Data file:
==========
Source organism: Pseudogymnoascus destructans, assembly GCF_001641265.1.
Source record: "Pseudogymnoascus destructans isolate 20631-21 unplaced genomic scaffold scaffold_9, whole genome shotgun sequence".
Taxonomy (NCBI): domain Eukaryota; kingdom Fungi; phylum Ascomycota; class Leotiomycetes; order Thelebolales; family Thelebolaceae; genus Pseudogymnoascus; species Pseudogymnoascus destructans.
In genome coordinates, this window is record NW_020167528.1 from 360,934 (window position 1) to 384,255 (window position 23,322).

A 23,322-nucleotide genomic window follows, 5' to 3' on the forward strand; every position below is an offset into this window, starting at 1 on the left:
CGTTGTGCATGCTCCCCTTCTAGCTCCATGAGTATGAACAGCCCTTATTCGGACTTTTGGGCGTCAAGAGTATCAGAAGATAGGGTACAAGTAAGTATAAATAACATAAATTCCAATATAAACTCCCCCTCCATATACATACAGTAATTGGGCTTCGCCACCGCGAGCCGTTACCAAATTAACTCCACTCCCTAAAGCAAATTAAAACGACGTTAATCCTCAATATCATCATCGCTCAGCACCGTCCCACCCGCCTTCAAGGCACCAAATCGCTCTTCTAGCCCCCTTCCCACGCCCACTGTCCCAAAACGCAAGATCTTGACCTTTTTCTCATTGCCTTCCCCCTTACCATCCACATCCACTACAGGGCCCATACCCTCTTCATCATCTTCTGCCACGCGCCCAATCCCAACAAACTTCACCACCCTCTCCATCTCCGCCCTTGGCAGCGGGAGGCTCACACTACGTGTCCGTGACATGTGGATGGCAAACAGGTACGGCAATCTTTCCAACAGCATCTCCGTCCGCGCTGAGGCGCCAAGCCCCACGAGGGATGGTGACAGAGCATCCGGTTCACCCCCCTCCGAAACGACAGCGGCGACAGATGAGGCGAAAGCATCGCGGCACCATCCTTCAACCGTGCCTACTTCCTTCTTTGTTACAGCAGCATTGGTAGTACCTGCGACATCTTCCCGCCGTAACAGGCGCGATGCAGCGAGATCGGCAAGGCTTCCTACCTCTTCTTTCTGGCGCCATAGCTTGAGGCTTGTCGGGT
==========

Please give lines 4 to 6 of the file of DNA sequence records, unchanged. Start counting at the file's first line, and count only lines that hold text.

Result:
In genome coordinates, this window is record NW_020167528.1 from 360,934 (window position 1) to 384,255 (window position 23,322).

A 23,322-nucleotide genomic window follows, 5' to 3' on the forward strand; every position below is an offset into this window, starting at 1 on the left:
CGTTGTGCATGCTCCCCTTCTAGCTCCATGAGTATGAACAGCCCTTATTCGGACTTTTGGGCGTCAAGAGTATCAGAAGATAGGGTACAAGTAAGTATAAATAACATAAATTCCAATATAAACTCCCCCTCCATATACATACAGTAATTGGGCTTCGCCACCGCGAGCCGTTACCAAATTAACTCCACTCCCTAAAGCAAATTAAAACGACGTTAATCCTCAATATCATCATCGCTCAGCACCGTCCCACCCGCCTTCAAGGCACCAAATCGCTCTTCTAGCCCCCTTCCCACGCCCACTGTCCCAAAACGCAAGATCTTGACCTTTTTCTCATTGCCTTCCCCCTTACCATCCACATCCACTACAGGGCCCATACCCTCTTCATCATCTTCTGCCACGCGCCCAATCCCAACAAACTTCACCACCCTCTCCATCTCCGCCCTTGGCAGCGGGAGGCTCACACTACGTGTCCGTGACATGTGGATGGCAAACAGGTACGGCAATCTTTCCAACAGCATCTCCGTCCGCGCTGAGGCGCCAAGCCCCACGAGGGATGGTGACAGAGCATCCGGTTCACCCCCCTCCGAAACGACAGCGGCGACAGATGAGGCGAAAGCATCGCGGCACCATCCTTCAACCGTGCCTACTTCCTTCTTTGTTACAGCAGCATTGGTAGTACCTGCGACATCTTCCCGCCGTAACAGGCGCGATGCAGCGAGATCGGCAAGGCTTCCTACCTCTTCTTTCTGGCGCCATAGCTTGAGGCTTGTCGGGT